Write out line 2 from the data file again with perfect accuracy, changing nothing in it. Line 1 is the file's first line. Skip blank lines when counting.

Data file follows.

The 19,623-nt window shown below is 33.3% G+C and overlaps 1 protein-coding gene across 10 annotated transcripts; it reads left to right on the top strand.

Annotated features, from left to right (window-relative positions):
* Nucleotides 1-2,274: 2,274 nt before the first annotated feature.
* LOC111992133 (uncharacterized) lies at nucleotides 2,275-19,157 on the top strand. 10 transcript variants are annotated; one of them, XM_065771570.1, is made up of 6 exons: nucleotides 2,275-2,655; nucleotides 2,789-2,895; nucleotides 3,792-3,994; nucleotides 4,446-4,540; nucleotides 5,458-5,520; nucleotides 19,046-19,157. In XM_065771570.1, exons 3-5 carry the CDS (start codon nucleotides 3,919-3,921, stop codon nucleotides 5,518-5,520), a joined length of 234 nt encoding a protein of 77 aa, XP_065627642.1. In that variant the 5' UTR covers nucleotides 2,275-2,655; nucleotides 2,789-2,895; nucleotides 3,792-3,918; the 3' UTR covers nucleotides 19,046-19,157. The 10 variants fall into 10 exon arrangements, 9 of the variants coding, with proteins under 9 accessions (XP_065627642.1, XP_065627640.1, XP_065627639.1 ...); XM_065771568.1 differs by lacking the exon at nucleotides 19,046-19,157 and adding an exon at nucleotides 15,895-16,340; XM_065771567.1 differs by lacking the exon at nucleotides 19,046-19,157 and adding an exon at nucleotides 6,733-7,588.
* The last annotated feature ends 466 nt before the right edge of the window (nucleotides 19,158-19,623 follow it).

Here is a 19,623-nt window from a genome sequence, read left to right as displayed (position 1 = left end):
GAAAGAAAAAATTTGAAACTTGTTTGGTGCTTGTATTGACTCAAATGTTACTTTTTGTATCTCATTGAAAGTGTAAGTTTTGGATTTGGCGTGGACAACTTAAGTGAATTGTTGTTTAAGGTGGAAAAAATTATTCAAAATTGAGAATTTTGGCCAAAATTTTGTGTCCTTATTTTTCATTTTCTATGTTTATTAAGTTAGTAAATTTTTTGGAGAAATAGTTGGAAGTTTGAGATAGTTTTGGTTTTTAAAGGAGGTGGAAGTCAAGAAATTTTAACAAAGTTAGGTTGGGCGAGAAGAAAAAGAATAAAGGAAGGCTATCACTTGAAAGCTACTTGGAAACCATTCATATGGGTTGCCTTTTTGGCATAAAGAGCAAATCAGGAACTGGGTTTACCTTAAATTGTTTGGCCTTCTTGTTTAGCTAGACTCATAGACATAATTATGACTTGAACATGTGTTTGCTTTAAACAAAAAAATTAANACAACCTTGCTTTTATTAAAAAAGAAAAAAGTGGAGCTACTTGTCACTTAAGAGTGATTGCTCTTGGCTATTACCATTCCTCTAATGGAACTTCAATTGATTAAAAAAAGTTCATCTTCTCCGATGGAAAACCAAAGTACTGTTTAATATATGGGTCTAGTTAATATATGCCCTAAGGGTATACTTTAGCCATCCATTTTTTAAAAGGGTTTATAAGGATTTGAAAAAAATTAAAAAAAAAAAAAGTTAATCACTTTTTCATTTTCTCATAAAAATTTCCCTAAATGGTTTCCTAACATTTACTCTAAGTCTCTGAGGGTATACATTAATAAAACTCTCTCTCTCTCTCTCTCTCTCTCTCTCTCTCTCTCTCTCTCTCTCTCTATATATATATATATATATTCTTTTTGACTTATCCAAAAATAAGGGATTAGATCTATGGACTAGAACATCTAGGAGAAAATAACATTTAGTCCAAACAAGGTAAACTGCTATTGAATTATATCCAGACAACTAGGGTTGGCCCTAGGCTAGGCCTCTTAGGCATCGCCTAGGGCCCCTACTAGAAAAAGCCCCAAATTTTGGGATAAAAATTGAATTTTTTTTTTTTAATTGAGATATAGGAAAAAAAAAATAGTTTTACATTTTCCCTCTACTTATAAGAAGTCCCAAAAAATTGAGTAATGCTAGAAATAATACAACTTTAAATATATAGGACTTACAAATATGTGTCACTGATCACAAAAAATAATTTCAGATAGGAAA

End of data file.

Annotated features, from left to right (window-relative positions):